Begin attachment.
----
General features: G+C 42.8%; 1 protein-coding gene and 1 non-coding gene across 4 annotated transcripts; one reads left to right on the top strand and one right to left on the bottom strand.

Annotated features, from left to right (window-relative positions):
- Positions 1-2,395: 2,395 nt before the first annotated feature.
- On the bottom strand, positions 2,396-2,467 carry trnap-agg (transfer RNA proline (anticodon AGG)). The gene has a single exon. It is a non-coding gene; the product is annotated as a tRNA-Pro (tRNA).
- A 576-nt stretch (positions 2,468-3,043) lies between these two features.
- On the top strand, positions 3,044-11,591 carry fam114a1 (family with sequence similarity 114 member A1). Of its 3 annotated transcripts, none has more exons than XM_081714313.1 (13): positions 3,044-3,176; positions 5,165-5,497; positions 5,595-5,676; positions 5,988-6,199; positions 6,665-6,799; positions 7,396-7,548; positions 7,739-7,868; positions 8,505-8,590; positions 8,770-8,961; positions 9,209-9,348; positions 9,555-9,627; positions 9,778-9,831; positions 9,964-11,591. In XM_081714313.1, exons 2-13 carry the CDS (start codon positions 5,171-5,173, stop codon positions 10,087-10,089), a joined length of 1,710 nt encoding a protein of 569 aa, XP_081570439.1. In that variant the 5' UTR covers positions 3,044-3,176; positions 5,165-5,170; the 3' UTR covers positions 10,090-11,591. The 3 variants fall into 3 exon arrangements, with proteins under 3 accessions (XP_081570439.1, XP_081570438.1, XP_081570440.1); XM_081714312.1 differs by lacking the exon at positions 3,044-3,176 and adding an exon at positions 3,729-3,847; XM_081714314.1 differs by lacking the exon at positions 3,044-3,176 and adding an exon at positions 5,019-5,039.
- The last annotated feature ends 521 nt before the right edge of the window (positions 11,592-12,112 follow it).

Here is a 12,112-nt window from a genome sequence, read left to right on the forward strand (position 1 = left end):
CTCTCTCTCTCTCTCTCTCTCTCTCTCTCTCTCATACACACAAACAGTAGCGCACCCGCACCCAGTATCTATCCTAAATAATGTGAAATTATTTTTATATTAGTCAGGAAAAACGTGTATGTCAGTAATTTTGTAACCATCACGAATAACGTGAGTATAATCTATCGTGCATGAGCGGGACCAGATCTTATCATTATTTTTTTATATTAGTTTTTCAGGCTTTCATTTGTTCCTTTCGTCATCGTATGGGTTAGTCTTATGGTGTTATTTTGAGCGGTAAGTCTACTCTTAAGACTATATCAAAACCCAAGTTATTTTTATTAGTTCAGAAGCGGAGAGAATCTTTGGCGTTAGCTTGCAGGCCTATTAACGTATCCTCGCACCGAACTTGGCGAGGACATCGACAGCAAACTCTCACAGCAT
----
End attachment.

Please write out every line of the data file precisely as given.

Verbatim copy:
General features: G+C 42.8%; 1 protein-coding gene and 1 non-coding gene across 4 annotated transcripts; one reads left to right on the top strand and one right to left on the bottom strand.

Annotated features, from left to right (window-relative positions):
- Positions 1-2,395: 2,395 nt before the first annotated feature.
- On the bottom strand, positions 2,396-2,467 carry trnap-agg (transfer RNA proline (anticodon AGG)). The gene has a single exon. It is a non-coding gene; the product is annotated as a tRNA-Pro (tRNA).
- A 576-nt stretch (positions 2,468-3,043) lies between these two features.
- On the top strand, positions 3,044-11,591 carry fam114a1 (family with sequence similarity 114 member A1). Of its 3 annotated transcripts, none has more exons than XM_081714313.1 (13): positions 3,044-3,176; positions 5,165-5,497; positions 5,595-5,676; positions 5,988-6,199; positions 6,665-6,799; positions 7,396-7,548; positions 7,739-7,868; positions 8,505-8,590; positions 8,770-8,961; positions 9,209-9,348; positions 9,555-9,627; positions 9,778-9,831; positions 9,964-11,591. In XM_081714313.1, exons 2-13 carry the CDS (start codon positions 5,171-5,173, stop codon positions 10,087-10,089), a joined length of 1,710 nt encoding a protein of 569 aa, XP_081570439.1. In that variant the 5' UTR covers positions 3,044-3,176; positions 5,165-5,170; the 3' UTR covers positions 10,090-11,591. The 3 variants fall into 3 exon arrangements, with proteins under 3 accessions (XP_081570439.1, XP_081570438.1, XP_081570440.1); XM_081714312.1 differs by lacking the exon at positions 3,044-3,176 and adding an exon at positions 3,729-3,847; XM_081714314.1 differs by lacking the exon at positions 3,044-3,176 and adding an exon at positions 5,019-5,039.
- The last annotated feature ends 521 nt before the right edge of the window (positions 11,592-12,112 follow it).

Here is a 12,112-nt window from a genome sequence, read left to right on the forward strand (position 1 = left end):
CTCTCTCTCTCTCTCTCTCTCTCTCTCTCTCTCATACACACAAACAGTAGCGCACCCGCACCCAGTATCTATCCTAAATAATGTGAAATTATTTTTATATTAGTCAGGAAAAACGTGTATGTCAGTAATTTTGTAACCATCACGAATAACGTGAGTATAATCTATCGTGCATGAGCGGGACCAGATCTTATCATTATTTTTTTATATTAGTTTTTCAGGCTTTCATTTGTTCCTTTCGTCATCGTATGGGTTAGTCTTATGGTGTTATTTTGAGCGGTAAGTCTACTCTTAAGACTATATCAAAACCCAAGTTATTTTTATTAGTTCAGAAGCGGAGAGAATCTTTGGCGTTAGCTTGCAGGCCTATTAACGTATCCTCGCACCGAACTTGGCGAGGACATCGACAGCAAACTCTCACAGCAT